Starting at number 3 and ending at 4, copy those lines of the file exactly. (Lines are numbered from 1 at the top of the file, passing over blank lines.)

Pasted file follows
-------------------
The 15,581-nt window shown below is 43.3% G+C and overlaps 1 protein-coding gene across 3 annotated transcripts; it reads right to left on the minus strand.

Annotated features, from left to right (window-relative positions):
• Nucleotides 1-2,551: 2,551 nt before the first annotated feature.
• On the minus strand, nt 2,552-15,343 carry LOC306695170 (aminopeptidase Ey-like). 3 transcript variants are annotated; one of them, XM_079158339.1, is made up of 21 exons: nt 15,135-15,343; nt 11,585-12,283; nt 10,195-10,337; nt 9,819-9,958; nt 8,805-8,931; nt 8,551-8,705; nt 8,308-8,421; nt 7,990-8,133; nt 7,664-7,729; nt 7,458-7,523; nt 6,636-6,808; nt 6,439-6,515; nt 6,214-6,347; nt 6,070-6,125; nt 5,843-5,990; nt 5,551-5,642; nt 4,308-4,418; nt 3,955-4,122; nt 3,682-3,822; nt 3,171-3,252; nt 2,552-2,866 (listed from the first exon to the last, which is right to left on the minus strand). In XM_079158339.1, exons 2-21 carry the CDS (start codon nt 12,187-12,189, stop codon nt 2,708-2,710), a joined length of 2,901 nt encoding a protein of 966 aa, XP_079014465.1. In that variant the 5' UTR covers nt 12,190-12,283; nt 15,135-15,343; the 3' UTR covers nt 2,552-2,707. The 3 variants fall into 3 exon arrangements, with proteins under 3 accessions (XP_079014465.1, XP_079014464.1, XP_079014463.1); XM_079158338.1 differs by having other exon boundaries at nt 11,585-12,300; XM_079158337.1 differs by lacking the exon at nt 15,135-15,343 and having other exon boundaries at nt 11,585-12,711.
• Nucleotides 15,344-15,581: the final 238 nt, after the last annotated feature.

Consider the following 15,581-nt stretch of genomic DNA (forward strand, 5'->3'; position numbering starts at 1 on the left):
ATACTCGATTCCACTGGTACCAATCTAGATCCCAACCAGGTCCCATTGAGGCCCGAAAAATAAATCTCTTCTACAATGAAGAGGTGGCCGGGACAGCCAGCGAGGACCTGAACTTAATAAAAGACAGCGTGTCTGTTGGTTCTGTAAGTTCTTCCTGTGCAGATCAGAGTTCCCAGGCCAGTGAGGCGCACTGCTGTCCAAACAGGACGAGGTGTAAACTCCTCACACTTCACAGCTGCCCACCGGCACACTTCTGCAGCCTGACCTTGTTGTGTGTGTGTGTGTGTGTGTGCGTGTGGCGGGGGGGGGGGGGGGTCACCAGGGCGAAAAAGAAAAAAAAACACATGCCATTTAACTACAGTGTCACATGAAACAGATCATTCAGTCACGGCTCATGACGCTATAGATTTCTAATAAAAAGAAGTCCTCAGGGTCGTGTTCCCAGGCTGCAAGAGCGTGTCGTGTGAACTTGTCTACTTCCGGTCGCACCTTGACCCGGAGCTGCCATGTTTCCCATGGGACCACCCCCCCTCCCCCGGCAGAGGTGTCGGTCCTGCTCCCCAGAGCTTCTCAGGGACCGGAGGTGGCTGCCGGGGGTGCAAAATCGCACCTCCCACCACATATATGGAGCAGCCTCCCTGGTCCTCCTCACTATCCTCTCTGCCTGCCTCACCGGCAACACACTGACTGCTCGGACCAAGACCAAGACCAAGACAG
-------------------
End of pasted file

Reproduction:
• Nucleotides 1-2,551: 2,551 nt before the first annotated feature.
• On the minus strand, nt 2,552-15,343 carry LOC306695170 (aminopeptidase Ey-like). 3 transcript variants are annotated; one of them, XM_079158339.1, is made up of 21 exons: nt 15,135-15,343; nt 11,585-12,283; nt 10,195-10,337; nt 9,819-9,958; nt 8,805-8,931; nt 8,551-8,705; nt 8,308-8,421; nt 7,990-8,133; nt 7,664-7,729; nt 7,458-7,523; nt 6,636-6,808; nt 6,439-6,515; nt 6,214-6,347; nt 6,070-6,125; nt 5,843-5,990; nt 5,551-5,642; nt 4,308-4,418; nt 3,955-4,122; nt 3,682-3,822; nt 3,171-3,252; nt 2,552-2,866 (listed from the first exon to the last, which is right to left on the minus strand). In XM_079158339.1, exons 2-21 carry the CDS (start codon nt 12,187-12,189, stop codon nt 2,708-2,710), a joined length of 2,901 nt encoding a protein of 966 aa, XP_079014465.1. In that variant the 5' UTR covers nt 12,190-12,283; nt 15,135-15,343; the 3' UTR covers nt 2,552-2,707. The 3 variants fall into 3 exon arrangements, with proteins under 3 accessions (XP_079014465.1, XP_079014464.1, XP_079014463.1); XM_079158338.1 differs by having other exon boundaries at nt 11,585-12,300; XM_079158337.1 differs by lacking the exon at nt 15,135-15,343 and having other exon boundaries at nt 11,585-12,711.